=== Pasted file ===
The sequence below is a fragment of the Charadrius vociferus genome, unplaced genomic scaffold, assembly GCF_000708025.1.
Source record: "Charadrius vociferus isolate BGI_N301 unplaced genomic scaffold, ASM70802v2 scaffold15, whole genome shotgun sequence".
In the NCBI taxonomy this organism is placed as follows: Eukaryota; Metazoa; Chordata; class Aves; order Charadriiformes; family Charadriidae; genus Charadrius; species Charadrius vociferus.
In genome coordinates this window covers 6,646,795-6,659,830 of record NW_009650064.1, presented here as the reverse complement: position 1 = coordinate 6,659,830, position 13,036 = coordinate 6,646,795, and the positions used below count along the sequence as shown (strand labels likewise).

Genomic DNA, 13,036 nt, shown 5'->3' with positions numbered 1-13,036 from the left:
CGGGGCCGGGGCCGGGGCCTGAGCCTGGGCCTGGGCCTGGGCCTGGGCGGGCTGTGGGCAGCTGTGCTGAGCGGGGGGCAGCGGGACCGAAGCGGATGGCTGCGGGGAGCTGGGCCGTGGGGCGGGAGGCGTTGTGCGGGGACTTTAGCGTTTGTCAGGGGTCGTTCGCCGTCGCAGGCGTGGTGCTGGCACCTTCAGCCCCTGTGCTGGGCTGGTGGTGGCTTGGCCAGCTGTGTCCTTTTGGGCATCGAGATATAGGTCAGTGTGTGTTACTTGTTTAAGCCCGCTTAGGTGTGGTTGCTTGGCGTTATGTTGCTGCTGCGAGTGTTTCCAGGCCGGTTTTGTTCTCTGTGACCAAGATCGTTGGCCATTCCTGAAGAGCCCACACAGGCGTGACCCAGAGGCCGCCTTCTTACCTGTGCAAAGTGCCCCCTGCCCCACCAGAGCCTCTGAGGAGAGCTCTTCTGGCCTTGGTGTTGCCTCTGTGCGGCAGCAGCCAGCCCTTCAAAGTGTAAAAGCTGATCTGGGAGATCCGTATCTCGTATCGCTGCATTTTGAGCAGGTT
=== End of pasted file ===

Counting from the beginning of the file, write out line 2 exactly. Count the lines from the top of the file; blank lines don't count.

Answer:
Source record: "Charadrius vociferus isolate BGI_N301 unplaced genomic scaffold, ASM70802v2 scaffold15, whole genome shotgun sequence".